U.K. Renewables Groups Challenge EU Over New Energy Policy

Posted by SI Staff on January 22, 2014 No Comments
Categories : Policy Watch

The Renewable Energy Association (REA) and Solar Trade Association (STA), both based in the U.K., have expressed disappointment in the European Commission's (EC) newly proposed 2030 energy and climate change framework because it does not establish binding targets for European Union (EU) member states.

The groups say the EC framework sets a binding renewable energy target for the EU as a whole of at least 27%. Instead of specific targets for member states, the proposal relies on national energy plans ensured by the new governance system based on national energy plans. The REA and STA are concerned that the U.K. government has been pushing strongly for a"technology-neutral," approach, downplaying the role of renewables.

‘We're about to find out what happens when theoretical economics meets the real world,’ says Nina Skorupska, chief executive of the REA, in a statement. ‘Theory suggests a 'technology-neutral' approach is economically efficient. But experience shows that binding renewables targets do two things: First, they give a major long-term boost to investor confidence, helping accelerate market growth and technology cost reduction. Second, politics frequently trumps economics in the real world, and when politicians go wobbly on renewables, the targets help keep investment flowing.’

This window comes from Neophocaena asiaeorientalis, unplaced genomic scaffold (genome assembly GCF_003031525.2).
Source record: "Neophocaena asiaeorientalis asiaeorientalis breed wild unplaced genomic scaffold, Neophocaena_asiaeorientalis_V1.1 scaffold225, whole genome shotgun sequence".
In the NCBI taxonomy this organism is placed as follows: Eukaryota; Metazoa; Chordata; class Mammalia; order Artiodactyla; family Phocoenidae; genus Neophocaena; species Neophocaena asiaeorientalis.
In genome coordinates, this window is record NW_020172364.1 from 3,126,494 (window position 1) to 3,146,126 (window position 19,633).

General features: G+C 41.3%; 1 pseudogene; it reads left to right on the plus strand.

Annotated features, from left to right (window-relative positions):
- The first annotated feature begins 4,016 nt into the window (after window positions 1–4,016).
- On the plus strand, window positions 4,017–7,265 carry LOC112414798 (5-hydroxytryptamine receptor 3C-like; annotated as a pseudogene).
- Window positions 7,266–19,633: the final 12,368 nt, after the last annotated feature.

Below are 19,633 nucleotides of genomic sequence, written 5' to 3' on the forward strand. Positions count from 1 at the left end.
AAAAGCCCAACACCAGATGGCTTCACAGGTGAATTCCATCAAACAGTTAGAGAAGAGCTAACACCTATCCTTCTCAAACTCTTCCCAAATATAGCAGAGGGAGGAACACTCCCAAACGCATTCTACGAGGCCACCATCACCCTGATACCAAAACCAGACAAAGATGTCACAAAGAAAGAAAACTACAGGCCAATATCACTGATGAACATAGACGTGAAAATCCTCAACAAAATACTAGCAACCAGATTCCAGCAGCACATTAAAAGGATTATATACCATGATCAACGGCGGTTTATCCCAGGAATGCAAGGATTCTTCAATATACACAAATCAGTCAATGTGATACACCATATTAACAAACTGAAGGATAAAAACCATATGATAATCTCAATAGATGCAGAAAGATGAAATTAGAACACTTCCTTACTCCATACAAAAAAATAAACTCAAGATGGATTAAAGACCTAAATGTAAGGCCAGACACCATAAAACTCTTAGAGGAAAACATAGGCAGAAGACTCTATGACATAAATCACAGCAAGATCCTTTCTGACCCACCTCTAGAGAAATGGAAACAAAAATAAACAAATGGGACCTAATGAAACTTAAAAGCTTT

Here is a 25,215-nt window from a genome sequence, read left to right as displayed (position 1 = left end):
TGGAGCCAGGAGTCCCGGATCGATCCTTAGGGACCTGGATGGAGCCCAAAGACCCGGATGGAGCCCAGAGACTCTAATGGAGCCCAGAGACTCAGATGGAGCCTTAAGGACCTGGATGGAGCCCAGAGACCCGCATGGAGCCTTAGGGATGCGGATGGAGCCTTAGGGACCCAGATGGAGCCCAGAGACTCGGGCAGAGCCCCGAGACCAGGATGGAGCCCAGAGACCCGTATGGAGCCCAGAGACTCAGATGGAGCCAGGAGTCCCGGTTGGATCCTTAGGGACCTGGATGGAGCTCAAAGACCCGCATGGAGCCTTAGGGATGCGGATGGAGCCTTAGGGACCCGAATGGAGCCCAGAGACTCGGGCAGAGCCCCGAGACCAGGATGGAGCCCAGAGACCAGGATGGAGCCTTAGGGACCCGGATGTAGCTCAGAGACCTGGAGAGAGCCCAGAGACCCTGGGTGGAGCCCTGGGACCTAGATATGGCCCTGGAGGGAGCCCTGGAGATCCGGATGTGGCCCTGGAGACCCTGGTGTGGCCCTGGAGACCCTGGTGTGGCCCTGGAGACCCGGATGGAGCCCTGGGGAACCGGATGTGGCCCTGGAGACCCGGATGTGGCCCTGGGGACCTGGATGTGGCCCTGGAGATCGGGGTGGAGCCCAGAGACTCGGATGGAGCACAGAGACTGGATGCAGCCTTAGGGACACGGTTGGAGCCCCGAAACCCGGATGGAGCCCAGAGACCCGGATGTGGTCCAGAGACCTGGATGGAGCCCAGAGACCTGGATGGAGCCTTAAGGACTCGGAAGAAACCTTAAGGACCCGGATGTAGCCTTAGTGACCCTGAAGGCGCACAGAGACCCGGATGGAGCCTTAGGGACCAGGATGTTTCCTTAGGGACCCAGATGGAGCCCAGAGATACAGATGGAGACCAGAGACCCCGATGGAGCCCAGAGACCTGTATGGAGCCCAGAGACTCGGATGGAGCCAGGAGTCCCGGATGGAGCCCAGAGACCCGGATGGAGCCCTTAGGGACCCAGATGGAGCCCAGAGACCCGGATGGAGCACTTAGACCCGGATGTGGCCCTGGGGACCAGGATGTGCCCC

The groups says existing 2020 targets have been key to the recent growth in renewables and have been particularly valuable when negative rhetoric from ministers has damaged market confidence in the U.K.

‘It's shocking that the U.K. government, one of the poorest performers on renewables in Europe, sought to squash such a valuable target,’ says Leonie Greene, head of external affairs at the STA, in a statement. ‘Now under this pan-EU target approach, we are likely to see a scenario where countries like Germany that take a long-term perspective continue to strongly back their renewables industry into the next decade, while we fall even further behind.’

The REA and STA pledge to continue to push for binding EU member state renewable energy targets.

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